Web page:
How To Read The Generation Schedule

Reading the TVA Generation Schedule can be daunting, and generation schedule differ from one tailwater to the next. 

You want wade when no generators are running. At with one generator is running, the water is too high to safely wade, and the fishing for trout slows down significantly as well for anglers in boats. To keep the water cool, TVA often runs a “pulse,” which equates to some extra water running through the dam in hour increments. Typically, a pulse isn’t enough water to impact wading, and only raises the water by 3-6 inches.

Down at the Nances Ferry boat ramp, for reference, it can take about 5-6 hours for the water to reach it, and it takes nearly 10 hours for the water to “fall out” when they stop generating.

Where To Wade

Generally, Nances Ferry is considered to be the terminus of the trout, and you’ll find a lot of smallmouth in the area as well. Otherwise, access is largely private, so floating is the preferred way to fish unless you have access on someone’s property.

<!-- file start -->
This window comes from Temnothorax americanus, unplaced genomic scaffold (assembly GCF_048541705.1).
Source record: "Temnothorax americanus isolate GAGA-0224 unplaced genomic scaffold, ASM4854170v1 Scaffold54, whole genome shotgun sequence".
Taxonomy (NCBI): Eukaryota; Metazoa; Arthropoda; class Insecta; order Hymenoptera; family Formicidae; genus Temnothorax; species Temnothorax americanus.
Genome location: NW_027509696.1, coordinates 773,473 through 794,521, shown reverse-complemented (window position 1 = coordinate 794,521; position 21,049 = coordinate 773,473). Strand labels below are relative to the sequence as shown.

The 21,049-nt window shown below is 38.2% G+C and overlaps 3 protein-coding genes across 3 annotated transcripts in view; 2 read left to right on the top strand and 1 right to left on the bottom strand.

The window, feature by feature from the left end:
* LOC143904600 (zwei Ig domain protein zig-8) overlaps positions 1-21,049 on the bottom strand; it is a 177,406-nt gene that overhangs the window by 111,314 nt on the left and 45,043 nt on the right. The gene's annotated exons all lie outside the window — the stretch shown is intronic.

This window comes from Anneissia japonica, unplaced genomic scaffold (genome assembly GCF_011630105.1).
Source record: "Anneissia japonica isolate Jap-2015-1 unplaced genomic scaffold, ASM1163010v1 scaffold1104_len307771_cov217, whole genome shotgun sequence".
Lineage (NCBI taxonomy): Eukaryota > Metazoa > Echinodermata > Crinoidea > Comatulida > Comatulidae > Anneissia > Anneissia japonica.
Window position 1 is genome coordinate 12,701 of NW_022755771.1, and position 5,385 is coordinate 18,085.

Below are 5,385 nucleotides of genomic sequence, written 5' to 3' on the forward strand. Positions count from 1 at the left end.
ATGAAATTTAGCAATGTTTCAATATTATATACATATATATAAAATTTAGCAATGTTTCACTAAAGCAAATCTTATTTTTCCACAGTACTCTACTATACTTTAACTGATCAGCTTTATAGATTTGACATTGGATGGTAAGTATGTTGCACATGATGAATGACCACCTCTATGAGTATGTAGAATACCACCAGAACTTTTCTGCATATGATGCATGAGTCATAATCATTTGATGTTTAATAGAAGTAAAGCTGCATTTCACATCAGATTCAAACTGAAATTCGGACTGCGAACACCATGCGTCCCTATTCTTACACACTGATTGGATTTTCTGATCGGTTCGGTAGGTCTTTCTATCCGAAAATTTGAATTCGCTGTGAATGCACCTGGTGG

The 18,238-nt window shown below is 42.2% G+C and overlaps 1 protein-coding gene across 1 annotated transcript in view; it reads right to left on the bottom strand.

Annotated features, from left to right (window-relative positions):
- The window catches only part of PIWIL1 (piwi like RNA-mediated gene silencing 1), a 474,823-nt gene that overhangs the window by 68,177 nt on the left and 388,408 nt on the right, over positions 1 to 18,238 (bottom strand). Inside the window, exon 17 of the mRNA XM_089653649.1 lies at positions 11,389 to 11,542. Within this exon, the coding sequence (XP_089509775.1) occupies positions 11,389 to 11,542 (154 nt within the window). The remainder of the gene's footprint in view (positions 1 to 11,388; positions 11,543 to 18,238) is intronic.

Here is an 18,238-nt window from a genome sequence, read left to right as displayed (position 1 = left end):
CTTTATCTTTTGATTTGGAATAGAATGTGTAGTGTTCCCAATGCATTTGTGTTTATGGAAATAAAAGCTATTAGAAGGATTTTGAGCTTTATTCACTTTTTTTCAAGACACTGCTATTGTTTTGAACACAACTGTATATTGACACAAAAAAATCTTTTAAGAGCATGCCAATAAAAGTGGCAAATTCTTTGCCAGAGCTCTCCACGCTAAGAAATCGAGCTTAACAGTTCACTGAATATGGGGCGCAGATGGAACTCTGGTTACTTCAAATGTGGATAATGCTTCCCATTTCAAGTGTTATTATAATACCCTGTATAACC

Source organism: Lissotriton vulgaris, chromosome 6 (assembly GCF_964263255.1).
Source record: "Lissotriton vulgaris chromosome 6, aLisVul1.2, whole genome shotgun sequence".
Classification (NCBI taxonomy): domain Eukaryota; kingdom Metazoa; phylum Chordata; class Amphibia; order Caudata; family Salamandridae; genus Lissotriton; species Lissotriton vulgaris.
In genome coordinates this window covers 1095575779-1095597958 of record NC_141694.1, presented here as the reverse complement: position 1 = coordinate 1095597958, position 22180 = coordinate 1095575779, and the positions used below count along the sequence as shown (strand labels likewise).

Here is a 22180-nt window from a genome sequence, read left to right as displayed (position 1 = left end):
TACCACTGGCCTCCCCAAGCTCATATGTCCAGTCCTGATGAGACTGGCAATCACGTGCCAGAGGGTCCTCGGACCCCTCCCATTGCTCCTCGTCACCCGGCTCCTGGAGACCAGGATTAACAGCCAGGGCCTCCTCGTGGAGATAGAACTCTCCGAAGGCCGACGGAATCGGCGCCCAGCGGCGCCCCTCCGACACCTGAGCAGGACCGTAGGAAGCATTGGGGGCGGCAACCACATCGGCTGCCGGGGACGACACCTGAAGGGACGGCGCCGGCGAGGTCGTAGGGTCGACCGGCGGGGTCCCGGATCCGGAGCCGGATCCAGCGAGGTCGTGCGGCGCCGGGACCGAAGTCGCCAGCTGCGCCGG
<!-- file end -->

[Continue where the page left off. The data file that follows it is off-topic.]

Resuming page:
Where To Float

Be aware that the Holston is tricky to navigate on low water when the fishing is best. The runs can be a bit bony and hard to row around if you’re new to it. Access is also limited, so many opt for a jet boat to head up river and float back down to where they put in. If floating, you can have a long day by putting in at Indian Cave and floating to Nances Ferry. It should also be noted that Indian Cave is extremely primitive, and is classified as a canoe launch. 

Tactics And Flies

Tried and true pheasant tails and other smaller traditional nymphs are a constant on the Holston, and your typical tailwater midge patterns will also produce. Small caddis can be found from the spring and in to th